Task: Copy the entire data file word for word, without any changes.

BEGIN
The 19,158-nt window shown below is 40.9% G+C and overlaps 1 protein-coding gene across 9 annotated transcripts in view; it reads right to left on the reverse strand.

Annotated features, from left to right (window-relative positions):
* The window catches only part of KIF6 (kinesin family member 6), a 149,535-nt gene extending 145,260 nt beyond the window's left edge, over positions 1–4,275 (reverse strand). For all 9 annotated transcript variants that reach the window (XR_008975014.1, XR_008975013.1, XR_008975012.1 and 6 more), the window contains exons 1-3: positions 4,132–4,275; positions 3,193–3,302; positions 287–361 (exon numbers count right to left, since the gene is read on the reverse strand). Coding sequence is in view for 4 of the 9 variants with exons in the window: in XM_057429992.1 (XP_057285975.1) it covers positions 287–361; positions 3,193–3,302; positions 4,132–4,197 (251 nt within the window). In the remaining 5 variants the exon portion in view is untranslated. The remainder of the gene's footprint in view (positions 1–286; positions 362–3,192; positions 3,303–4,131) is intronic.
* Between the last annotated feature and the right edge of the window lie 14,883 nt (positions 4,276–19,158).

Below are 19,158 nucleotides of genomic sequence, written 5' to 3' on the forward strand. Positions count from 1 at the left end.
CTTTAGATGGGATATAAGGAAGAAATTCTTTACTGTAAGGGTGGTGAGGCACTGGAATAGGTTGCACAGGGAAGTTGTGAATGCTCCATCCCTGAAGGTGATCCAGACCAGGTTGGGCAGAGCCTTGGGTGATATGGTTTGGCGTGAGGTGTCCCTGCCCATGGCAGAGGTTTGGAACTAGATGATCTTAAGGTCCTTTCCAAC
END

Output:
The 19,158-nt window shown below is 40.9% G+C and overlaps 1 protein-coding gene across 9 annotated transcripts in view; it reads right to left on the reverse strand.

Annotated features, from left to right (window-relative positions):
* The window catches only part of KIF6 (kinesin family member 6), a 149,535-nt gene extending 145,260 nt beyond the window's left edge, over positions 1–4,275 (reverse strand). For all 9 annotated transcript variants that reach the window (XR_008975014.1, XR_008975013.1, XR_008975012.1 and 6 more), the window contains exons 1-3: positions 4,132–4,275; positions 3,193–3,302; positions 287–361 (exon numbers count right to left, since the gene is read on the reverse strand). Coding sequence is in view for 4 of the 9 variants with exons in the window: in XM_057429992.1 (XP_057285975.1) it covers positions 287–361; positions 3,193–3,302; positions 4,132–4,197 (251 nt within the window). In the remaining 5 variants the exon portion in view is untranslated. The remainder of the gene's footprint in view (positions 1–286; positions 362–3,192; positions 3,303–4,131) is intronic.
* Between the last annotated feature and the right edge of the window lie 14,883 nt (positions 4,276–19,158).

Below are 19,158 nucleotides of genomic sequence, written 5' to 3' on the forward strand. Positions count from 1 at the left end.
CTTTAGATGGGATATAAGGAAGAAATTCTTTACTGTAAGGGTGGTGAGGCACTGGAATAGGTTGCACAGGGAAGTTGTGAATGCTCCATCCCTGAAGGTGATCCAGACCAGGTTGGGCAGAGCCTTGGGTGATATGGTTTGGCGTGAGGTGTCCCTGCCCATGGCAGAGGTTTGGAACTAGATGATCTTAAGGTCCTTTCCAAC